What Makes A Bad Safari

Blog Post
What Makes A Bad Safari


We estimate that over three quarters of all the people who go on safari end up being seriously short-changed.

The second rate, watered-down, touristy experiences that they are offered are, quite simply, not the real thing.

In this section we highlight a few of the key characteristics of bad safaris, to help you identify and avoid them ...



Traffic issues

The biggest problem on safari is traffic. There's nothing worse than being one of a dozen or more vehicles harassing a lone leopard.

We have commonly seen more than thirty vehicles at a single sighting, over 200 on one occasion. How people equate that with a 'dream safari experience' is really beyond us.

In most major safari areas. over 90% of the vehicle traffic is in less than 10% of the area.

Although all countries have such problem areas, we are usually able to help you avoid them by very careful timing and route planning.



Bad lodges

The next most obvious issue is poorly conceived, under-performing, over-commercial lodges, which fail to deliver a sufficiently authentic safari experience.

The most obvious failing in a lodge is that it's in a busy area or a peripheral location outside the main wildlife areas.

Many lodges are simply too big, too heavily built, too busy, not fit for purpose or just plain ugly.

Others simply have no passion, they are merely commercial machines, with no connection to the safari experience.

Our mission is to get you to the best and most appropriate lodges for your tastes, budget and time of year.



Poor timing

Safari is very seasonal and trips need to be planned accordingly.

Going on safari to the wrong locations at the wrong time of year can be a complete disaster.

There's nothing quite like hanging out in the rain in an area that all the animals abandoned months ago.

Poor seasonality planning is most commonly seen in trips offered by non-safari specialists. Large commercial travel companies often ditch surplus low season inventory on unsuspecting clients.

It takes a great deal of effort and expertise to optimize a safari to the time of year, but it really is an essential component of what we do.



Overloading of vehicles

Another reliable indicator of poor-quality safari is overloading of guests on vehicles.

At the vast majority of safari lodges guests are asked to join together on the vehicles to head out on safari. This has become widely accepted as the norm.

In almost all decent lodges guests are loaded two per row so that everyone gets a 'window seat'.

But in lower quality lodges corners are cut and people are loaded 3 to a row, up to 12 guests on a single vehicle, which can really be awful.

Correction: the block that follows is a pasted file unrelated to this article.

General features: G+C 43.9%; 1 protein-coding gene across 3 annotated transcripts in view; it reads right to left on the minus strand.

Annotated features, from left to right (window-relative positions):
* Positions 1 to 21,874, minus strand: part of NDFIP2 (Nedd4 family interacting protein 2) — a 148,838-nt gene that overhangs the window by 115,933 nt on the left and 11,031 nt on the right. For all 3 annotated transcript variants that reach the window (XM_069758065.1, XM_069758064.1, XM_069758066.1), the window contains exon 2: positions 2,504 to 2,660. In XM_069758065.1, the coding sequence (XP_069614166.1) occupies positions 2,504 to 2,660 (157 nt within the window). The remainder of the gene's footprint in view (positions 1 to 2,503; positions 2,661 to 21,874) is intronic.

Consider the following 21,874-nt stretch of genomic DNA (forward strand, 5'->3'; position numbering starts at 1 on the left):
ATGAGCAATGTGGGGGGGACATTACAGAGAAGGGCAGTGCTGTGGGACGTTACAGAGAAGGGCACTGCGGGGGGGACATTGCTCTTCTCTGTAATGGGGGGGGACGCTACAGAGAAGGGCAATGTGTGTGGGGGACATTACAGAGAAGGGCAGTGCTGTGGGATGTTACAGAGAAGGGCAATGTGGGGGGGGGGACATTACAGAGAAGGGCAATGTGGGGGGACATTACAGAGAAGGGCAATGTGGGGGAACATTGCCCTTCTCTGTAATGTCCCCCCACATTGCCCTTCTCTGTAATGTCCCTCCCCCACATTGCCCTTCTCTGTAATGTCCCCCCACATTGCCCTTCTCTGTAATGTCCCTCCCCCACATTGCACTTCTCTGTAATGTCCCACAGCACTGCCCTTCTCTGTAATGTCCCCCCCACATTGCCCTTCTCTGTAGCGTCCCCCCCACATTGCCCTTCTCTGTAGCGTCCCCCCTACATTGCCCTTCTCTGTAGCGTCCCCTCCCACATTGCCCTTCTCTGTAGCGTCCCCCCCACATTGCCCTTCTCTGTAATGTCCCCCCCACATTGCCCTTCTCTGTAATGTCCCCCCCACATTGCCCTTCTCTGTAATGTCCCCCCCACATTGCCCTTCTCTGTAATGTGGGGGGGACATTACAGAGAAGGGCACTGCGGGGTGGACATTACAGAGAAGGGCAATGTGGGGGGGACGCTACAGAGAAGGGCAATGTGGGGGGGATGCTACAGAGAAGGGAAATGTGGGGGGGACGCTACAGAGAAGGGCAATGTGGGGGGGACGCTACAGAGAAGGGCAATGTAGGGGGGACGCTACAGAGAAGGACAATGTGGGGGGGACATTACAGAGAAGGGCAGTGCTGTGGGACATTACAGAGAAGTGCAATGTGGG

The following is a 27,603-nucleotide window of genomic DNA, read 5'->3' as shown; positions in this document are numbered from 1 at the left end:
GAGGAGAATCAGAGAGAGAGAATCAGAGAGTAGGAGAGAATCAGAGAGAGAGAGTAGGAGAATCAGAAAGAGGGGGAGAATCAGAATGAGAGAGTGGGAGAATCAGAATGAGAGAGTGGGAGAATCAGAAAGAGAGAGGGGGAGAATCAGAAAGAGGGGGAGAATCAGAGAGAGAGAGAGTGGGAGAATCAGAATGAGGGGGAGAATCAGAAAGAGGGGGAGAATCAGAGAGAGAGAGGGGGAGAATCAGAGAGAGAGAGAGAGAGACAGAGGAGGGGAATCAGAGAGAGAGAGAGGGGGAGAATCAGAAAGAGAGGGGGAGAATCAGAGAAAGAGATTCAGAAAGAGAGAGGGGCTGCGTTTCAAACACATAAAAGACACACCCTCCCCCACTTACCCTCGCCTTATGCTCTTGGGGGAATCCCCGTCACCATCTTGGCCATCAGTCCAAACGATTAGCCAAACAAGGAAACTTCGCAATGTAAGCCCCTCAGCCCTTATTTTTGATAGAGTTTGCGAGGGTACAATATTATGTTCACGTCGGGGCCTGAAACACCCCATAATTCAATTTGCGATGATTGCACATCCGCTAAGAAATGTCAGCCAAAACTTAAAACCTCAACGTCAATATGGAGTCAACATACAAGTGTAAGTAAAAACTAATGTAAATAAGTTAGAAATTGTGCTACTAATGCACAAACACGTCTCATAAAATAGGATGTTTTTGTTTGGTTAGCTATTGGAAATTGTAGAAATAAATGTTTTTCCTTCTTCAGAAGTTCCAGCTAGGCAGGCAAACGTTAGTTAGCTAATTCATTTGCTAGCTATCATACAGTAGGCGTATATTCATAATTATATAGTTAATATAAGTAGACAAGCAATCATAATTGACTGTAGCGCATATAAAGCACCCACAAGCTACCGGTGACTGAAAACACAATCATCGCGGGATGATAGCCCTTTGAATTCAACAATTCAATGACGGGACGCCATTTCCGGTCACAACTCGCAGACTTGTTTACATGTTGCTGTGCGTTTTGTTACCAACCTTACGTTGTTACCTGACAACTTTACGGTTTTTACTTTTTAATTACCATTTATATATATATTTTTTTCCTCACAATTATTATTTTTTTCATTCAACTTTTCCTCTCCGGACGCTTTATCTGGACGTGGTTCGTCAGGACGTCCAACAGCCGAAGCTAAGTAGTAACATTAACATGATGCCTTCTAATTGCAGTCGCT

In most good lodges private vehicles can be provided, but often at excruciatingly high costs.

The very best lodges load their vehicles extremely lightly and a few actually provide private vehicles to every group of guests.



Poor guiding

Another thing which can really break a safari is poor quality guiding.

The quality of your safari is utterly dependent on the skill, experience personality and dedication of your guides.

As well as knowing the bush inside out, your guide also needs to communicate well and be really fun to spend time with.


We have experienced such an incredible range of guiding over the years. At worst both the guests and animals have been exposed to considerable stress and risk.

Unfortunately staying at an expensive lodge is not a guarantee of good guiding, although it should increase the chances.

We go out of our way to make sure that our guests experience great safari guiding. We can even book specific guides for you.

And where lodges are simply not able to provide a sufficiently high level of guiding, we can contract a private guide to accompany you on your visit.



Safari outside Africa

When we talk to lodge owners in South America and on the Indian Subcontinent, they all view Africa as being 'decades ahead' in terms of environmental tourism.

So, if you have have been on safari in Africa before, when you travel to South America, India or Southeast Asia, you should not necessarily expect the same extraordinary levels of experience.

Rarely beyond Africa do you find camps which are suitably remote, where the design is small-scale and elegant, where the wildlife is so immediately impressive and where the hosting and guiding is of such a high level.

We are doing what we can to bring this African excellence to other parts of the world, but it will most likely be a decade or more before we can truly deliver proper authentic wildlife safaris around the world.

In the meantime we can only make you aware of the shortcomings in various countries and request your understanding.